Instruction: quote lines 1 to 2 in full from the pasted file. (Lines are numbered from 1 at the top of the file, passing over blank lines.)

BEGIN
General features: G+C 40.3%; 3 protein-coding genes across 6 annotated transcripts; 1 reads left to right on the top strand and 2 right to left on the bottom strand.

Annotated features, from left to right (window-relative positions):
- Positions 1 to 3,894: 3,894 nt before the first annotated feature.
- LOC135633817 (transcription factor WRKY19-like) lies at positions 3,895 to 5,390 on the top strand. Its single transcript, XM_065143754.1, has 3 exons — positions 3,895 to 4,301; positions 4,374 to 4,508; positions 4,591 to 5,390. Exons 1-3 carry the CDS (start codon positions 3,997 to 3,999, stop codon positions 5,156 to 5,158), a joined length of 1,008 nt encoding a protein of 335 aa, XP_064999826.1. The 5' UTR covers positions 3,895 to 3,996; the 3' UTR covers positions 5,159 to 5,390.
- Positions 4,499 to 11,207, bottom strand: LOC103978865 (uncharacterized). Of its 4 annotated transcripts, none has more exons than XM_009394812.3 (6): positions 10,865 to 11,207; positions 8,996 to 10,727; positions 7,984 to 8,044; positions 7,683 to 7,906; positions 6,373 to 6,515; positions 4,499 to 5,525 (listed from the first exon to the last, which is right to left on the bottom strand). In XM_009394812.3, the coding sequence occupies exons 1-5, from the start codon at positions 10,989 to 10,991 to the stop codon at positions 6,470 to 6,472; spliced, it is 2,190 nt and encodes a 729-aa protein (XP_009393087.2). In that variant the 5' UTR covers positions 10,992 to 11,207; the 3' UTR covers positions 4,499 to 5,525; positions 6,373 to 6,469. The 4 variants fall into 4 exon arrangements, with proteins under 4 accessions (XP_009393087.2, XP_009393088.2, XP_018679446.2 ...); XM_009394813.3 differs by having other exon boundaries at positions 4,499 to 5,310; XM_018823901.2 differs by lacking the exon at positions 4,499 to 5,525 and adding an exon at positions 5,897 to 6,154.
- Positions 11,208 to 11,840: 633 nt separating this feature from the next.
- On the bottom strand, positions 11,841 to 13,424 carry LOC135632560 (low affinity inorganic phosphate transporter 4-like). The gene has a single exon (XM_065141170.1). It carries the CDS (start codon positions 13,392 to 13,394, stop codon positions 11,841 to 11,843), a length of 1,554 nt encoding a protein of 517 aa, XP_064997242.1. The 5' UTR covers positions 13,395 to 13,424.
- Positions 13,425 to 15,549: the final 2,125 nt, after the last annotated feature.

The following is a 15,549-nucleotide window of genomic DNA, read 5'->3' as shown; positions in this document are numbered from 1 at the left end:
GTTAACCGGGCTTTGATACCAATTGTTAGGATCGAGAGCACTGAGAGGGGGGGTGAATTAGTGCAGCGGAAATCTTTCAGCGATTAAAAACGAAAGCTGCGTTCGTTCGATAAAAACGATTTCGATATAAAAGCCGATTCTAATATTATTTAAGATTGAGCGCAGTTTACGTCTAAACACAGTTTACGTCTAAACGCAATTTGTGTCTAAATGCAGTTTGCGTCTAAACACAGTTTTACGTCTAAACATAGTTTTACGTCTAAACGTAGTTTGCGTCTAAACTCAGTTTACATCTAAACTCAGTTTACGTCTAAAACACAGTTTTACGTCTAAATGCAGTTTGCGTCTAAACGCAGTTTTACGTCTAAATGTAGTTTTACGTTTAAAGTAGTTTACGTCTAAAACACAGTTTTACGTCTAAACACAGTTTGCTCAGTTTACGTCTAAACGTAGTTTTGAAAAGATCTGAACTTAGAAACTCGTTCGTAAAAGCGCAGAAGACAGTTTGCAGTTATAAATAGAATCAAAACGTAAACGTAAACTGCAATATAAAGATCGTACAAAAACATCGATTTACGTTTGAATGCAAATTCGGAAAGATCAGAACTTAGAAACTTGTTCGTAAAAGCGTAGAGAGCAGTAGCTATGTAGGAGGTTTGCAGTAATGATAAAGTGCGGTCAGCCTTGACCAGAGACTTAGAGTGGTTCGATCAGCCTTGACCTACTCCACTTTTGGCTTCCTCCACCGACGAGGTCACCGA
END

General features: G+C 40.3%; 3 protein-coding genes across 6 annotated transcripts; 1 reads left to right on the top strand and 2 right to left on the bottom strand.

Annotated features, from left to right (window-relative positions):